“Whilst it may be comforting for crew to have contact with their friends and families back home, is it not sometimes safer to be unaware? Aside from the total FOMO (fear of missing out) they may face, there is also the worry that they could find something out which would affect not only their ability to perform their job efficiently and safely, but also their mental health", she pointed out.
In addition, Ms Grant cites a series of consequences brought by intense connectivity on board. Firstly, being secluded in a cabin with only the internet for company can affect the sense of community on board and, with the crew spending less time getting to know each other, it makes building relationships, cohesion and morale more difficult.
“In terms of the electronic kit on board the vessel such as ECDIS charts, while this in theory seems to be the perfect solution to all of our problems, we have to consider what to do when this fails us. We can’t deny that technological issues happen. GPS signals can drop, alarms can be turned off, there are a whole range of things that can go wrong. This is why we need to ensure crews are thoroughly trained in ‘old fashioned’ navigation, as well as how to use these electronic systems properly.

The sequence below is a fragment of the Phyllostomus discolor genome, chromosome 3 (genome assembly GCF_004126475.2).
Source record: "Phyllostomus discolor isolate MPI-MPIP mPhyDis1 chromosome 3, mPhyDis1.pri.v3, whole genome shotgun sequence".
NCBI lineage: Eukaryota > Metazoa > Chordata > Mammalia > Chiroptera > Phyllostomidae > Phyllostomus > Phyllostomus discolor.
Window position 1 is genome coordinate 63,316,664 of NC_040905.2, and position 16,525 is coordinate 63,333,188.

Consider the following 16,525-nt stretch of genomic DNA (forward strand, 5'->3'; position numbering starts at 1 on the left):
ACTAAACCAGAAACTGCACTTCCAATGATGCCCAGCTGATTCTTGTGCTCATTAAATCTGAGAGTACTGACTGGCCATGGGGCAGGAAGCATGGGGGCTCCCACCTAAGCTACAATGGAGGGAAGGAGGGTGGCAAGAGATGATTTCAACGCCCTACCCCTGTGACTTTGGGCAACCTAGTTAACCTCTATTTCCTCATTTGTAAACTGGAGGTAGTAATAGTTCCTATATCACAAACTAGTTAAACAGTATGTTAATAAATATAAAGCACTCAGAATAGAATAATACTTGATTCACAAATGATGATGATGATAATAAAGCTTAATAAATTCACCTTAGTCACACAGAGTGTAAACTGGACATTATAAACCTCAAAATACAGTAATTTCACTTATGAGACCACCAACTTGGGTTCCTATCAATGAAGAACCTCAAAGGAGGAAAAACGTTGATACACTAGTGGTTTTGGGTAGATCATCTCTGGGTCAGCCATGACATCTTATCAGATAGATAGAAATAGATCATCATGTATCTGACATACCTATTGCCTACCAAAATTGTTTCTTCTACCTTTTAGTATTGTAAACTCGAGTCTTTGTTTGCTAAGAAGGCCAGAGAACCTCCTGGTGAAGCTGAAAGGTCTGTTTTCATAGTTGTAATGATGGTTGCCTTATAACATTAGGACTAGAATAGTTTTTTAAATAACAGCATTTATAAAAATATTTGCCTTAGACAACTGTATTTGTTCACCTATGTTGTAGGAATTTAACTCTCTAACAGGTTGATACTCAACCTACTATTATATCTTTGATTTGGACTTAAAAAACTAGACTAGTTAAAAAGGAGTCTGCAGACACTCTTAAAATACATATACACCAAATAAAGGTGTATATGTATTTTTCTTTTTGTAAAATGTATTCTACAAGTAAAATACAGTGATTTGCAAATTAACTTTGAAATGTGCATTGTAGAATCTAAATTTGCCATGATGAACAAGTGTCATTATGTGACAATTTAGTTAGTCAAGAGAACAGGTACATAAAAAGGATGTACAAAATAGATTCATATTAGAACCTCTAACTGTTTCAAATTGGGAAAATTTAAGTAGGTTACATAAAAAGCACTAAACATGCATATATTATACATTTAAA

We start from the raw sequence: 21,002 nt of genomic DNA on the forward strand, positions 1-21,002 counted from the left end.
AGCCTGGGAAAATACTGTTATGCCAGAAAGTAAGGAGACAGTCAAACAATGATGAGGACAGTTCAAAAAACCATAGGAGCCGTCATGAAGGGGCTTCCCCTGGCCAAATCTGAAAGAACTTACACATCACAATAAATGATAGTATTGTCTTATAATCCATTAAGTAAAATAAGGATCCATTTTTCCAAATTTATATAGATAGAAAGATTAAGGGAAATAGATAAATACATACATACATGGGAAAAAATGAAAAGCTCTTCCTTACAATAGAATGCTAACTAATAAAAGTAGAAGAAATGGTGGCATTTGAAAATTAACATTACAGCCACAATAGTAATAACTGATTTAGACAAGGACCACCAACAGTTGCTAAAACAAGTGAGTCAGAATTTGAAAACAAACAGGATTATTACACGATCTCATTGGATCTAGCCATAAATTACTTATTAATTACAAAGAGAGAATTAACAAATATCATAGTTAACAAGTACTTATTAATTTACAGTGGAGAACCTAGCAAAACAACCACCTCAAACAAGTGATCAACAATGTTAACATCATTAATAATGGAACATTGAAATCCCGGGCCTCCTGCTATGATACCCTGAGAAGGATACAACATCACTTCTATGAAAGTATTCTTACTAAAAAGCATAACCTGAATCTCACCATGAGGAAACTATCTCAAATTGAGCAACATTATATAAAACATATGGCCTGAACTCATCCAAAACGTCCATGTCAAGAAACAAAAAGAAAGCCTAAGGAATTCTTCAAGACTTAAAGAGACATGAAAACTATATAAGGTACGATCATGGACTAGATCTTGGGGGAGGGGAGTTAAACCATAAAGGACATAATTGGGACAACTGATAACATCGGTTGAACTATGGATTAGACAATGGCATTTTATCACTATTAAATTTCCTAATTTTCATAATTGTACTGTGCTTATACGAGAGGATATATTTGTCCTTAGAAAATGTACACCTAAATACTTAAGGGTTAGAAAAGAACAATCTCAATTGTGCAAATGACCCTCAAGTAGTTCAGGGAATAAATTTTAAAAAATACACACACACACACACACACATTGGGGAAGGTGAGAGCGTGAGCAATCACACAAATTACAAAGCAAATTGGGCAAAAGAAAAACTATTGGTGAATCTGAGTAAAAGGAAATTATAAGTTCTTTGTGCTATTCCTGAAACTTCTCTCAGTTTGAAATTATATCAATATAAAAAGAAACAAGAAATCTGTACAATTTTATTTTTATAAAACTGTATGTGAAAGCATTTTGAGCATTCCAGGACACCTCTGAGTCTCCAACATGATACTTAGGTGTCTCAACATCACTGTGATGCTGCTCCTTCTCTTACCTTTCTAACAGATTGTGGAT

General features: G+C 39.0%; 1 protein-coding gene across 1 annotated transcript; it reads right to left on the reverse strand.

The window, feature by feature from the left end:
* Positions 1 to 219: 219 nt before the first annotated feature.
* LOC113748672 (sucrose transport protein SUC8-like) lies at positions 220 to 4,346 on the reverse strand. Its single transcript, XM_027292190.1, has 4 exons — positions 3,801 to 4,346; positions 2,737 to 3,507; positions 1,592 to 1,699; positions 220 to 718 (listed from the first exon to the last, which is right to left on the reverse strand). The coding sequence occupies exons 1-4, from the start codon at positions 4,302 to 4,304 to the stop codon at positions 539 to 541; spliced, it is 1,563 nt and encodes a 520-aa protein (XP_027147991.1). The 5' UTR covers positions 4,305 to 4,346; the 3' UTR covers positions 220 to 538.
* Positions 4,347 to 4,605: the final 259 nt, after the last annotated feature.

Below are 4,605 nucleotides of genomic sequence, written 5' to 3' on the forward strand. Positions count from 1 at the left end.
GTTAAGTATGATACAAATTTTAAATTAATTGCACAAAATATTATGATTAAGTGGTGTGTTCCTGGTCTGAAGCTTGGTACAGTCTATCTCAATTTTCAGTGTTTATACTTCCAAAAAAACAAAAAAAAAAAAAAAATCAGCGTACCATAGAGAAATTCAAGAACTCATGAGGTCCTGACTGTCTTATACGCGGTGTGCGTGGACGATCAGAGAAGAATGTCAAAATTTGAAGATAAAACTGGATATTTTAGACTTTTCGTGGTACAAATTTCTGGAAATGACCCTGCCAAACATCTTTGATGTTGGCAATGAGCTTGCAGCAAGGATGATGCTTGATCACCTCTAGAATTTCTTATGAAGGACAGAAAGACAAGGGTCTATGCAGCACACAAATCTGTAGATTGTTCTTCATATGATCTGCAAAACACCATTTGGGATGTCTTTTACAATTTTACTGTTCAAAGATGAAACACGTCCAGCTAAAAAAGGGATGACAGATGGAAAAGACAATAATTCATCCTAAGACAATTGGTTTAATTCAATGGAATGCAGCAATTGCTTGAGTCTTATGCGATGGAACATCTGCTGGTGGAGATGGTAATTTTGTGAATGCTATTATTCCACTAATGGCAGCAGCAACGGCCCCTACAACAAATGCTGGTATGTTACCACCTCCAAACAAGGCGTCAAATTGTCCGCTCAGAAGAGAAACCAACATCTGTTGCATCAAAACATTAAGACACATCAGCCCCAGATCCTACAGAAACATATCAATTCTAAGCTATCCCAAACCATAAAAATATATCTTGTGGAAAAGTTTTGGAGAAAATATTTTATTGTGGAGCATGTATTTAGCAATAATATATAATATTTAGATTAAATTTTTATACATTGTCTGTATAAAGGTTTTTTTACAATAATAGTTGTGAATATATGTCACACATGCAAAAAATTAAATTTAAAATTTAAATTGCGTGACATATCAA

In this context, Ms Grant suggest that the industry and operators need to use their intuition, senses, skills and not rely purely on technology to do their jobs instead, noting that having the skills to deal with a situation when technology has failed will not only serve to limit claims, but it could save lives.
“Undoubtedly, technology has brought positive change to the shipping world. It is an amazing and useful resource but we need to ensure that we have proper procedures in place should it all go wrong. We are all guilty of over relying on technology. For example, you may not be able to point to north in a hurry? Not a problem when you have Google Maps, but what happens when you’re stuck in the middle of nowhere, your phone battery has died and you’ve never learned to read a map?”